We awoke before dawn and with our fears come true – the rains from the previous night had not stopped and worse, the wind has picked up serious strength. Our guides were tentative about making the push so we decided to wait out a few more hours and see what daylight would bring. Sunrise was hazy, almost completely covered by the thick, black clouds that lined the mountaintops. But the sun was there! And it was a good enough sign to do what we’ve come so far to accomplish. So we pushed, just as it got light and though we were not loaded, the climb was arduous and grueling as we made our way up and over another peak, Mt. Matalidong (1685 masl). Covered in algae and moss the forest was thick and almost impenetrable. Our guides had a tough time making out the way and hacking through the tangled bush in freezing winds and rain. After three hours in the forest, we were all soaked to the skin and shivering in the cold and the guides tell us that we were lost! We could hear the winds above us, roaring with the steady downpour and we wondered with heavy hearts if we would yet again fail to assault the slopes of Mt. Sicapoo. Still we pushed on, our guides doing their best to clear a path despite numbing fingers and limbs with the teeth-chattering cold. After another hour, one of the guides shouts out in surprised jubilance. In the absence of a trail, we had gone north which led us straight to Mt. Sicapoo instead of a route that the guide remembered which would have taken us to another side of the mountain. We were absolutely ecstatic and congratulated each other profusely as we climbed trees to get a better view! We were on the mountain’s top but our guides tell us that the trail is so dense and thick that it would take hours to get through to the highest peak which was a few hundred meters away. The wind was picking up by the minute and we suspected that a storm has indeed developed. That and our shivering state prompted us to decide to turn around and descend. We’ve reached the elusive mountain and that would have to be enough triumph for this climb.
Reluctantly we made our way down, on a running descent, taking the four hour trek in two hours. When we reached camp, we find out that there was really a storm up over Ilocos Norte. We decide against our original plan of striking camp and heading for Solsona via Mts. Timarid-Simagaysay. Our guides also advised us to sit out the storm and just head back the next day, hopefully in clearer weather. So we wait out the storm inside our tents, wet but euphoric over our feat!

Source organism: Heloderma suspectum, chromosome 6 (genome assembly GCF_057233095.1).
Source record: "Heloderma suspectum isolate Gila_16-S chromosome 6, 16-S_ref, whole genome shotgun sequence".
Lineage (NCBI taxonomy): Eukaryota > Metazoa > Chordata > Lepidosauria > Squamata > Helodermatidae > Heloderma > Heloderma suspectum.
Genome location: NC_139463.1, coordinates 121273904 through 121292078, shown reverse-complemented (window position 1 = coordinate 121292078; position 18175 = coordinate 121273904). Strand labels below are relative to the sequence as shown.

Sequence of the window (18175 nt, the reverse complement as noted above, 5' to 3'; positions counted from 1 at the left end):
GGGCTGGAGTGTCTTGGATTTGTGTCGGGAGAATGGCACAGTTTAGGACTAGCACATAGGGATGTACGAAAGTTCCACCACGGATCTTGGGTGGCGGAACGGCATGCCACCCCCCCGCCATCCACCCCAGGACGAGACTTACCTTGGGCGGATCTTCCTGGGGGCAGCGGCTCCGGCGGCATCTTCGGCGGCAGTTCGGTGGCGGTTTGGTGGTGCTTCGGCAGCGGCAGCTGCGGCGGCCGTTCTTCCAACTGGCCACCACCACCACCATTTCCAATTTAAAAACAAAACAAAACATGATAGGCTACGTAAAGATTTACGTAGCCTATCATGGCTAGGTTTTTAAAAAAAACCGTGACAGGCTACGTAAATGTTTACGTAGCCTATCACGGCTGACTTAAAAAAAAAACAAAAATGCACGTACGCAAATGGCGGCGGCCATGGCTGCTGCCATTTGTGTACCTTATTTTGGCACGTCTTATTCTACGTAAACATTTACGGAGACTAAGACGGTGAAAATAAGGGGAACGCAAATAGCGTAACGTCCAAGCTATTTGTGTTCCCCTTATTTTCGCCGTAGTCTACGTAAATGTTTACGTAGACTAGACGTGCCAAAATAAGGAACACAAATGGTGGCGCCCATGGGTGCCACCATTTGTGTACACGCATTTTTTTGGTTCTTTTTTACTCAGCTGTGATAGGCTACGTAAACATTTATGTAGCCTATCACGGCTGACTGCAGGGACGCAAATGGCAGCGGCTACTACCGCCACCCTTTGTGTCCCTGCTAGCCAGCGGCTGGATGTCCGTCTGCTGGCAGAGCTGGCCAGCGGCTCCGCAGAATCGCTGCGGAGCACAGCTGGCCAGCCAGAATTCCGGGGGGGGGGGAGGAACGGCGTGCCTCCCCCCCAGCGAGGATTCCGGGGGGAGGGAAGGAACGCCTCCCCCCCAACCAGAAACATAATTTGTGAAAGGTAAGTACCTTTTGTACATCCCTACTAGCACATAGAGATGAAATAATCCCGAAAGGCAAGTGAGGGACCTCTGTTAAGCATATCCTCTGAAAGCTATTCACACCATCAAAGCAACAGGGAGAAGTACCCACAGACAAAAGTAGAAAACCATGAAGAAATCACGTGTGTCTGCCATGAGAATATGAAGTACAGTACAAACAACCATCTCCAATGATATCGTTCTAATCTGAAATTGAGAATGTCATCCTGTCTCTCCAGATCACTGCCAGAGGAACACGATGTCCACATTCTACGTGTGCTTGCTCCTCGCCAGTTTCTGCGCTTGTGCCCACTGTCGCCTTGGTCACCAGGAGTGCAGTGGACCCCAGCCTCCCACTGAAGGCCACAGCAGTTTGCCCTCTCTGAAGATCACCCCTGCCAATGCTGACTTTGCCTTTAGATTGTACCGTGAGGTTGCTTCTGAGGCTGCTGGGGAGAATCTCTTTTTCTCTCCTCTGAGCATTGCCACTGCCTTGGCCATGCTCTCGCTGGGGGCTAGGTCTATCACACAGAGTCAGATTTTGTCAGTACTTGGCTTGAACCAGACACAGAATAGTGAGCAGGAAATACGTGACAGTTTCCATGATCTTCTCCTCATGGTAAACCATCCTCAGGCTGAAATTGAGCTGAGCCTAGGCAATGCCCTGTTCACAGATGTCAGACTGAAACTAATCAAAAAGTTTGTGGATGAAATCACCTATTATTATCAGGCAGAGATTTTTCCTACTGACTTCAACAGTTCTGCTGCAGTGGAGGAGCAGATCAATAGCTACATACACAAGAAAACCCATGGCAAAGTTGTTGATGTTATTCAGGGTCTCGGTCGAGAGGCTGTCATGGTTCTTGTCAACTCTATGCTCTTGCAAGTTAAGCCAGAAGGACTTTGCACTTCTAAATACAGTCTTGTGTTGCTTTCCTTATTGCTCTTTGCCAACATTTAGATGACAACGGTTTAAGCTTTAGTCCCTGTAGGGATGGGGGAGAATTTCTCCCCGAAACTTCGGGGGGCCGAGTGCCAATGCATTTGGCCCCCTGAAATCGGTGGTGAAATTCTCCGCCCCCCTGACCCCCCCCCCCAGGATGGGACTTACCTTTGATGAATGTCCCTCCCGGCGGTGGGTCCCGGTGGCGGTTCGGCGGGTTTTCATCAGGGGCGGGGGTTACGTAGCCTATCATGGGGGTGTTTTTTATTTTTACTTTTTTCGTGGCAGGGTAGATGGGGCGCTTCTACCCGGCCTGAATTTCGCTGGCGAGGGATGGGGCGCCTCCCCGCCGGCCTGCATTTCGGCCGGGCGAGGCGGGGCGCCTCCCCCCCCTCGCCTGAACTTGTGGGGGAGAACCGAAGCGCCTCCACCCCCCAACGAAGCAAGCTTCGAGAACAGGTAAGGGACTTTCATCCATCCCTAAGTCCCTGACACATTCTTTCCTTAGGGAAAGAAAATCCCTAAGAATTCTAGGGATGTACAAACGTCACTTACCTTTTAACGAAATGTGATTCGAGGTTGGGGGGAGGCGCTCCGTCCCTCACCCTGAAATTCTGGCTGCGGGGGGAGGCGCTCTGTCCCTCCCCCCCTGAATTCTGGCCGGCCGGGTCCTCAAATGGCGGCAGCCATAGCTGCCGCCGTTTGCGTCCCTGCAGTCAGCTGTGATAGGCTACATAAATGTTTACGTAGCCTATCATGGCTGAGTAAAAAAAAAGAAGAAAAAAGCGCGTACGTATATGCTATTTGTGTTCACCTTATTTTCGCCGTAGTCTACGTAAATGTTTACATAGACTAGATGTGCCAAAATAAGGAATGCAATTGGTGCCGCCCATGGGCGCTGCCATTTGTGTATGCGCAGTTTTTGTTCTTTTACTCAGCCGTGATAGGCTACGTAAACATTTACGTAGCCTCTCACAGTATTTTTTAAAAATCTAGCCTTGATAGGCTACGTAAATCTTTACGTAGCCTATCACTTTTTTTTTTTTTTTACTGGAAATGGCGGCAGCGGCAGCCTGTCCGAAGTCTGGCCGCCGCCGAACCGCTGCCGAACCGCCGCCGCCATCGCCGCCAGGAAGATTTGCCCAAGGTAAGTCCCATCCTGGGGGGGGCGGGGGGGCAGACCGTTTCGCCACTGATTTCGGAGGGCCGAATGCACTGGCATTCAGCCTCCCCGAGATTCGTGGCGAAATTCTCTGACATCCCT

On day 4, we leave the Mt. Pakpako campsite at 7:30 am and head for Solsona. We were anticipating a 10 hour trek at the very least and though we had doubts at the back of our minds that we would make it before dark, our guides were confident that what we took two days to trek last June, could be compressed to a day. Just before lunch though, a member of the team trips and slightly sprains his ankle, slowing down our pace. We reached Mt. Simagaysay 10 hours and from there we could see the plateau and home! But it takes us another 6 hours to reach the bridge as our steady pace dwindled to snail’s trudge as night overcame us (which got us lost for a good hour!) and we ran out of water. At 11:00 pm, four days after we set off, we finally touchdown in Solsona!
Checking our trail by GPS against Google topo maps a few days later, we learned that we reached 2218 masl and that Mt. Sicapoo peaks at 2338 masl – a 700 meter lateral distance to our right and a 120 vertical meters above us. On a post-climb assessment though, the team realized that we have indeed fulfilled our objectives of doing a reconnaissance trek from Saulay onwards and forging a trail through Mt. Sicapoo. While the last 120 meters up its summit still beckons, it would have to wait this time…yet again.
It seems that our pursuit of Mt. Sicapoo’s summit will continue to test our wills, try our hearts and remind us that to climb is a privilege; a rare opportunity to rise above what we think we are capable of to the point of almost breaking, of almost giving up – until we are finally rewarded with that fleeting view of creation from almost near heaven. Sir Cecil, Gideon… are you free for a reunion climb?